Presentation address by Professor Julian Scott
The 70th anniversary of the National Health Service is an auspicious time to honour the achievements of a leading surgeon and champion of gender equality and excellence in medicine.
A practising orthopaedic surgeon at Ipswich Hospital for 25 years, Professor Dame Clare Marx has helped to improve the lives of countless patients. She is an influential advocate for the Hello my name is campaign, which seeks to improve patient-doctor communication, and for safe and compassionate care within the NHS.
Clare made history in July 2014 when she became the first female President of the Royal College of Surgeons of England since its formation in 1800. She led Project Transform, an ambitious programme to modernise the Royal Colleges London headquarters into a state-of-the-art surgical facility.
Clare sought to reposition the Royal College as a progressive force in education, surgical standards and professional leadership: historic photographs of the great and good in the Presidents Office were replaced with images of living female role models in surgery. The message was clear: todays female surgeons are every bit as important, a call amplified on social media by #ILookLikeaSurgeon. She also sought to identify and breakdown the barriers which resulted in fewer women entering the surgical professions through engagement with schools, medical undergraduates and women in surgery.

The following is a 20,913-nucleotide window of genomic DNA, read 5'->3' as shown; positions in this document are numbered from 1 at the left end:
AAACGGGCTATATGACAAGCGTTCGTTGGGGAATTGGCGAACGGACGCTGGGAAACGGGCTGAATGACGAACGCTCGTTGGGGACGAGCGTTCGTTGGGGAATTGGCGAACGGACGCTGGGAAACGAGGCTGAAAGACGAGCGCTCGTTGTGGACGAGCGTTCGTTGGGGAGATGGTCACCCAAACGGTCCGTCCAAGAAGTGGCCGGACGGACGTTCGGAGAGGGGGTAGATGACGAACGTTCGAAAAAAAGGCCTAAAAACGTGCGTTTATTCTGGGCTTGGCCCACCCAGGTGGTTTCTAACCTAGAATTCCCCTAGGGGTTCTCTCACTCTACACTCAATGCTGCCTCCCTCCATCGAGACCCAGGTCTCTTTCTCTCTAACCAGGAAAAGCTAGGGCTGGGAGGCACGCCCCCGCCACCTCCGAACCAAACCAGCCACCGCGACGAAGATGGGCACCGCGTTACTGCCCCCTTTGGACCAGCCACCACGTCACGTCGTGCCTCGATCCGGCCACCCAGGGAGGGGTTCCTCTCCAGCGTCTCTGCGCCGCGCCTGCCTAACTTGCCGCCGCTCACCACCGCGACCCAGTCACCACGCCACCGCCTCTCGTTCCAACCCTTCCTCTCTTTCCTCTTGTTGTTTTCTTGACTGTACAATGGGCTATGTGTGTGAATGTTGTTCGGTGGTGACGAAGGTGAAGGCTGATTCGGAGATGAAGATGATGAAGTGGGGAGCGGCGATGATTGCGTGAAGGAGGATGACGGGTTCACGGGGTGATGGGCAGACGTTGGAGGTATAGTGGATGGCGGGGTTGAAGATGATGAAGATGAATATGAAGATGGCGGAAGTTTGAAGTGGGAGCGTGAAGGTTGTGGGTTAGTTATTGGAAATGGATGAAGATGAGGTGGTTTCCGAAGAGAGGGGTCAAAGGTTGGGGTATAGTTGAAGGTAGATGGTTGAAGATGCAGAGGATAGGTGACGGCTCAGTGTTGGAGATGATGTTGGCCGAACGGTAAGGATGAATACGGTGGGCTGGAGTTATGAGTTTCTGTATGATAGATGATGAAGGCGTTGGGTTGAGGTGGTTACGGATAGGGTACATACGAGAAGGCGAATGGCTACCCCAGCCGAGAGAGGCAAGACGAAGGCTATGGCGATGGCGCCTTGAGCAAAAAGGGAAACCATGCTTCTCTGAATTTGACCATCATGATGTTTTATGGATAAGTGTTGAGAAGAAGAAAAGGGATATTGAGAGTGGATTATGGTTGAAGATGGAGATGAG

Clares lifelong interest in medicine began after damaging her finger as a five-year-old. During a visit to the local hospital, she was fascinated by what she saw and the ability of doctors to fix things; a very orthopaedic trait. She qualified from UCL and undertook surgical training London and Boston, before moving to Ipswich in 1993 and specialising in lower limb joint replacement.
Leeds is not the first to recognise her outstanding contributions in UK surgery. Clare was awarded a CBE for services to medicine in 2007, and became President of the British Orthopaedic Association in 2008. She is currently Chair of the Faculty of Medical Leadership and Management and is leading a GMC review into medical manslaughter.
While an influential advocate for women in surgery, Clare has refused to be defined by her gender. Following her appointment as President of the Royal College she said: I have always thought of myself as a doctor and a surgeon. I just happen to be female.